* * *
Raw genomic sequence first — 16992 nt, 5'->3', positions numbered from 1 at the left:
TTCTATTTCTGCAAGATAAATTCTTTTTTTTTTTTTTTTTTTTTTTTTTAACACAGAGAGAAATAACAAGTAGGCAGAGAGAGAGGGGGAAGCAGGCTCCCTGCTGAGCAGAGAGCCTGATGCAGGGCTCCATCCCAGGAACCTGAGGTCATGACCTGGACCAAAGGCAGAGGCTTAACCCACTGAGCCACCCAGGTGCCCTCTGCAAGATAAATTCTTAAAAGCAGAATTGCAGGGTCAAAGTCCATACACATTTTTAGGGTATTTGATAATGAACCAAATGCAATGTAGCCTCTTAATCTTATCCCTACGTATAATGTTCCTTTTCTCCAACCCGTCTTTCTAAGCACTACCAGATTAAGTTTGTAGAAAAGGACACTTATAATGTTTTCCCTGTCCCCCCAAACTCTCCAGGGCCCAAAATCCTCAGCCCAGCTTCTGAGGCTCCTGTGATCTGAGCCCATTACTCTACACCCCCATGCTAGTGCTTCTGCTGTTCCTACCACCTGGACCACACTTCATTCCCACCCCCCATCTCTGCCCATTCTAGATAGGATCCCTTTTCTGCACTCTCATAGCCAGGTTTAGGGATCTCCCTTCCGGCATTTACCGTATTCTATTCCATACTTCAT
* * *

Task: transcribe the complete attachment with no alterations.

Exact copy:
Raw genomic sequence first — 16992 nt, 5'->3', positions numbered from 1 at the left:
TTCTATTTCTGCAAGATAAATTCTTTTTTTTTTTTTTTTTTTTTTTTTTAACACAGAGAGAAATAACAAGTAGGCAGAGAGAGAGGGGGAAGCAGGCTCCCTGCTGAGCAGAGAGCCTGATGCAGGGCTCCATCCCAGGAACCTGAGGTCATGACCTGGACCAAAGGCAGAGGCTTAACCCACTGAGCCACCCAGGTGCCCTCTGCAAGATAAATTCTTAAAAGCAGAATTGCAGGGTCAAAGTCCATACACATTTTTAGGGTATTTGATAATGAACCAAATGCAATGTAGCCTCTTAATCTTATCCCTACGTATAATGTTCCTTTTCTCCAACCCGTCTTTCTAAGCACTACCAGATTAAGTTTGTAGAAAAGGACACTTATAATGTTTTCCCTGTCCCCCCAAACTCTCCAGGGCCCAAAATCCTCAGCCCAGCTTCTGAGGCTCCTGTGATCTGAGCCCATTACTCTACACCCCCATGCTAGTGCTTCTGCTGTTCCTACCACCTGGACCACACTTCATTCCCACCCCCCATCTCTGCCCATTCTAGATAGGATCCCTTTTCTGCACTCTCATAGCCAGGTTTAGGGATCTCCCTTCCGGCATTTACCGTATTCTATTCCATACTTCAT